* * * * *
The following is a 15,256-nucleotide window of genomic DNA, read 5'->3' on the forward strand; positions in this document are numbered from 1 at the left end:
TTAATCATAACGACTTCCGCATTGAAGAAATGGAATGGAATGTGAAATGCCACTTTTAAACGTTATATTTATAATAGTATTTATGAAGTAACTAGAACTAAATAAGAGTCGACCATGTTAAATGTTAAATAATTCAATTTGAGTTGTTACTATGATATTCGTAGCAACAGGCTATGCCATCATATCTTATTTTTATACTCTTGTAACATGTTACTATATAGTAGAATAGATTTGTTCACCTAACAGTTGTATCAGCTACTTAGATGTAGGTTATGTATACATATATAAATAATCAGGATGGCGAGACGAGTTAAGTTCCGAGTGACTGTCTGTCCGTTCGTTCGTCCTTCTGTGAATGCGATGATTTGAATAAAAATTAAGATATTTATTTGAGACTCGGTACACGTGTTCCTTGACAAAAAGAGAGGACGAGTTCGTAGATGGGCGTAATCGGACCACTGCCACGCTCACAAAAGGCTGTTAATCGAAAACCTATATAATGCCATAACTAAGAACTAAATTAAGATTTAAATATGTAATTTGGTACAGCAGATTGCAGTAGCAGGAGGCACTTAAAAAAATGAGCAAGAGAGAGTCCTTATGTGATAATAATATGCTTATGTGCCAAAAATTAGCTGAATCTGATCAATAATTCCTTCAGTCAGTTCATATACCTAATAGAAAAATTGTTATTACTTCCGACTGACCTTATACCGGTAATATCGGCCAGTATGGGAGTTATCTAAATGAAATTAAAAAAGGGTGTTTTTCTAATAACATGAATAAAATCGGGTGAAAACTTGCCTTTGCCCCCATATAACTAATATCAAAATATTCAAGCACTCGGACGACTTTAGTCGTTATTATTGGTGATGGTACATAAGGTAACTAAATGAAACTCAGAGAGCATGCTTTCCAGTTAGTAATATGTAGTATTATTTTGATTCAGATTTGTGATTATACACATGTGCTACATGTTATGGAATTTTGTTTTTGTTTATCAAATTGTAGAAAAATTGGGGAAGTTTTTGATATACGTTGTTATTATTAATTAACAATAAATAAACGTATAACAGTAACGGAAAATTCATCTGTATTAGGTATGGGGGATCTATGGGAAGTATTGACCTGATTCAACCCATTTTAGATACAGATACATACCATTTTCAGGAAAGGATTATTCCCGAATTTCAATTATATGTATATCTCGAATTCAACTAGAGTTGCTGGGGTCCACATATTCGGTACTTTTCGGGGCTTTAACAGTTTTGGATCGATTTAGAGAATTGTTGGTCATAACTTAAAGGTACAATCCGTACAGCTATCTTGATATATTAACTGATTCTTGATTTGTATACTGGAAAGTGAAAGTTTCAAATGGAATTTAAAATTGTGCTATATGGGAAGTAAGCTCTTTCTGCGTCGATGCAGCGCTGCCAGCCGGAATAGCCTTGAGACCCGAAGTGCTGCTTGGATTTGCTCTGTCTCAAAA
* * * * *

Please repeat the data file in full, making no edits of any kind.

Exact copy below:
The following is a 15,256-nucleotide window of genomic DNA, read 5'->3' on the forward strand; positions in this document are numbered from 1 at the left end:
TTAATCATAACGACTTCCGCATTGAAGAAATGGAATGGAATGTGAAATGCCACTTTTAAACGTTATATTTATAATAGTATTTATGAAGTAACTAGAACTAAATAAGAGTCGACCATGTTAAATGTTAAATAATTCAATTTGAGTTGTTACTATGATATTCGTAGCAACAGGCTATGCCATCATATCTTATTTTTATACTCTTGTAACATGTTACTATATAGTAGAATAGATTTGTTCACCTAACAGTTGTATCAGCTACTTAGATGTAGGTTATGTATACATATATAAATAATCAGGATGGCGAGACGAGTTAAGTTCCGAGTGACTGTCTGTCCGTTCGTTCGTCCTTCTGTGAATGCGATGATTTGAATAAAAATTAAGATATTTATTTGAGACTCGGTACACGTGTTCCTTGACAAAAAGAGAGGACGAGTTCGTAGATGGGCGTAATCGGACCACTGCCACGCTCACAAAAGGCTGTTAATCGAAAACCTATATAATGCCATAACTAAGAACTAAATTAAGATTTAAATATGTAATTTGGTACAGCAGATTGCAGTAGCAGGAGGCACTTAAAAAAATGAGCAAGAGAGAGTCCTTATGTGATAATAATATGCTTATGTGCCAAAAATTAGCTGAATCTGATCAATAATTCCTTCAGTCAGTTCATATACCTAATAGAAAAATTGTTATTACTTCCGACTGACCTTATACCGGTAATATCGGCCAGTATGGGAGTTATCTAAATGAAATTAAAAAAGGGTGTTTTTCTAATAACATGAATAAAATCGGGTGAAAACTTGCCTTTGCCCCCATATAACTAATATCAAAATATTCAAGCACTCGGACGACTTTAGTCGTTATTATTGGTGATGGTACATAAGGTAACTAAATGAAACTCAGAGAGCATGCTTTCCAGTTAGTAATATGTAGTATTATTTTGATTCAGATTTGTGATTATACACATGTGCTACATGTTATGGAATTTTGTTTTTGTTTATCAAATTGTAGAAAAATTGGGGAAGTTTTTGATATACGTTGTTATTATTAATTAACAATAAATAAACGTATAACAGTAACGGAAAATTCATCTGTATTAGGTATGGGGGATCTATGGGAAGTATTGACCTGATTCAACCCATTTTAGATACAGATACATACCATTTTCAGGAAAGGATTATTCCCGAATTTCAATTATATGTATATCTCGAATTCAACTAGAGTTGCTGGGGTCCACATATTCGGTACTTTTCGGGGCTTTAACAGTTTTGGATCGATTTAGAGAATTGTTGGTCATAACTTAAAGGTACAATCCGTACAGCTATCTTGATATATTAACTGATTCTTGATTTGTATACTGGAAAGTGAAAGTTTCAAATGGAATTTAAAATTGTGCTATATGGGAAGTAAGCTCTTTCTGCGTCGATGCAGCGCTGCCAGCCGGAATAGCCTTGAGACCCGAAGTGCTGCTTGGATTTGCTCTGTCTCAAAA